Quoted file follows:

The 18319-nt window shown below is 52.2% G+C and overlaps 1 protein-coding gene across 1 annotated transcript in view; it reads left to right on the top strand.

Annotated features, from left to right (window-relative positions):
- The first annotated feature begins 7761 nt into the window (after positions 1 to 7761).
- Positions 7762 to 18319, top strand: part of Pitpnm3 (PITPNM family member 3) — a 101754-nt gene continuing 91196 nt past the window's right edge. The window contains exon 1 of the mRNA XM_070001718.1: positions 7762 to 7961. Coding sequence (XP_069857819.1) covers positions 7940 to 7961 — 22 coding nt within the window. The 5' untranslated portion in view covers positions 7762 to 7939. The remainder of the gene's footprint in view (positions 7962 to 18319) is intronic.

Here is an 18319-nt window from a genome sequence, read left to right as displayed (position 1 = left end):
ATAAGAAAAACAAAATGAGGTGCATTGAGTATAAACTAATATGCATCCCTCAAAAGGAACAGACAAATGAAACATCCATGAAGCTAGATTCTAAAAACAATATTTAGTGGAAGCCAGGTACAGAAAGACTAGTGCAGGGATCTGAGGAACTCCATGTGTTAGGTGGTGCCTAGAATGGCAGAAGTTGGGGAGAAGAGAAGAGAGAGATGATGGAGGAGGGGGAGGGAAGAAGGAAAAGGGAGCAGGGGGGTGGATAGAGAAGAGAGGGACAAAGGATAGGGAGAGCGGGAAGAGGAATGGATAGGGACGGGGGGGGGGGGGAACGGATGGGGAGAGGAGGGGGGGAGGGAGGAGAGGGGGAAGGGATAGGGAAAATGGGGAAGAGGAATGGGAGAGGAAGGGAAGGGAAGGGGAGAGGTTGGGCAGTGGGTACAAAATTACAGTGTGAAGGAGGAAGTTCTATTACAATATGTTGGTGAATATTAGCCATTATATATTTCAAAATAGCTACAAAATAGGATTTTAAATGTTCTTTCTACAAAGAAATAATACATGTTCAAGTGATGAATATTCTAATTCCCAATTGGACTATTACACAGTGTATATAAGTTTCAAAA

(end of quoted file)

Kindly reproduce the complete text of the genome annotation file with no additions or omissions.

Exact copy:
The 18319-nt window shown below is 52.2% G+C and overlaps 1 protein-coding gene across 1 annotated transcript in view; it reads left to right on the top strand.

Annotated features, from left to right (window-relative positions):
- The first annotated feature begins 7761 nt into the window (after positions 1 to 7761).
- Positions 7762 to 18319, top strand: part of Pitpnm3 (PITPNM family member 3) — a 101754-nt gene continuing 91196 nt past the window's right edge. The window contains exon 1 of the mRNA XM_070001718.1: positions 7762 to 7961. Coding sequence (XP_069857819.1) covers positions 7940 to 7961 — 22 coding nt within the window. The 5' untranslated portion in view covers positions 7762 to 7939. The remainder of the gene's footprint in view (positions 7962 to 18319) is intronic.

Here is an 18319-nt window from a genome sequence, read left to right as displayed (position 1 = left end):
ATAAGAAAAACAAAATGAGGTGCATTGAGTATAAACTAATATGCATCCCTCAAAAGGAACAGACAAATGAAACATCCATGAAGCTAGATTCTAAAAACAATATTTAGTGGAAGCCAGGTACAGAAAGACTAGTGCAGGGATCTGAGGAACTCCATGTGTTAGGTGGTGCCTAGAATGGCAGAAGTTGGGGAGAAGAGAAGAGAGAGATGATGGAGGAGGGGGAGGGAAGAAGGAAAAGGGAGCAGGGGGGTGGATAGAGAAGAGAGGGACAAAGGATAGGGAGAGCGGGAAGAGGAATGGATAGGGACGGGGGGGGGGGGGAACGGATGGGGAGAGGAGGGGGGGAGGGAGGAGAGGGGGAAGGGATAGGGAAAATGGGGAAGAGGAATGGGAGAGGAAGGGAAGGGAAGGGGAGAGGTTGGGCAGTGGGTACAAAATTACAGTGTGAAGGAGGAAGTTCTATTACAATATGTTGGTGAATATTAGCCATTATATATTTCAAAATAGCTACAAAATAGGATTTTAAATGTTCTTTCTACAAAGAAATAATACATGTTCAAGTGATGAATATTCTAATTCCCAATTGGACTATTACACAGTGTATATAAGTTTCAAAA